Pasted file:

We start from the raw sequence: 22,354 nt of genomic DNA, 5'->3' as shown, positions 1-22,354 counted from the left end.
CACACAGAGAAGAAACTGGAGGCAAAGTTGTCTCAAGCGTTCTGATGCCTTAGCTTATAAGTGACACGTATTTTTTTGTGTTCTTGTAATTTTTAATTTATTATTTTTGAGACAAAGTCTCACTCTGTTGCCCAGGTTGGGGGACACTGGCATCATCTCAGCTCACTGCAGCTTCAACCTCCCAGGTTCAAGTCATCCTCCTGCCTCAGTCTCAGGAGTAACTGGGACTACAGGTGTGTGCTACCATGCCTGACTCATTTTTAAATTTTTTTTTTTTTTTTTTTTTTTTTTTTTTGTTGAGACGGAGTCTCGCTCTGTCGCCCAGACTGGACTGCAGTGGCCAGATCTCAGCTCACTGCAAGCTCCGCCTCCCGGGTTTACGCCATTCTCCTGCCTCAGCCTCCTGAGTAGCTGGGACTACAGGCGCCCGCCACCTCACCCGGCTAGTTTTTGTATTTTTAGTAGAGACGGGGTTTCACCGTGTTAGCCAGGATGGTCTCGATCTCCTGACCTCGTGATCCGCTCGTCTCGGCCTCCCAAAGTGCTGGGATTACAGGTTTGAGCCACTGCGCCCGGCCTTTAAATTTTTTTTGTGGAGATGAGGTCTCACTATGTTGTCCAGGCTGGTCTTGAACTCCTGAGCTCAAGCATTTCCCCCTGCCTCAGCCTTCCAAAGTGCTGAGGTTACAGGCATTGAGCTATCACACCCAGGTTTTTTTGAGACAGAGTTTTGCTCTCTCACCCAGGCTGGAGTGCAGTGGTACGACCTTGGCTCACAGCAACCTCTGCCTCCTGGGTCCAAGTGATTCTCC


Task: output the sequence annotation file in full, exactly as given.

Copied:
We start from the raw sequence: 22,354 nt of genomic DNA, 5'->3' as shown, positions 1-22,354 counted from the left end.
CACACAGAGAAGAAACTGGAGGCAAAGTTGTCTCAAGCGTTCTGATGCCTTAGCTTATAAGTGACACGTATTTTTTTGTGTTCTTGTAATTTTTAATTTATTATTTTTGAGACAAAGTCTCACTCTGTTGCCCAGGTTGGGGGACACTGGCATCATCTCAGCTCACTGCAGCTTCAACCTCCCAGGTTCAAGTCATCCTCCTGCCTCAGTCTCAGGAGTAACTGGGACTACAGGTGTGTGCTACCATGCCTGACTCATTTTTAAATTTTTTTTTTTTTTTTTTTTTTTTTTTTTTGTTGAGACGGAGTCTCGCTCTGTCGCCCAGACTGGACTGCAGTGGCCAGATCTCAGCTCACTGCAAGCTCCGCCTCCCGGGTTTACGCCATTCTCCTGCCTCAGCCTCCTGAGTAGCTGGGACTACAGGCGCCCGCCACCTCACCCGGCTAGTTTTTGTATTTTTAGTAGAGACGGGGTTTCACCGTGTTAGCCAGGATGGTCTCGATCTCCTGACCTCGTGATCCGCTCGTCTCGGCCTCCCAAAGTGCTGGGATTACAGGTTTGAGCCACTGCGCCCGGCCTTTAAATTTTTTTTGTGGAGATGAGGTCTCACTATGTTGTCCAGGCTGGTCTTGAACTCCTGAGCTCAAGCATTTCCCCCTGCCTCAGCCTTCCAAAGTGCTGAGGTTACAGGCATTGAGCTATCACACCCAGGTTTTTTTGAGACAGAGTTTTGCTCTCTCACCCAGGCTGGAGTGCAGTGGTACGACCTTGGCTCACAGCAACCTCTGCCTCCTGGGTCCAAGTGATTCTCC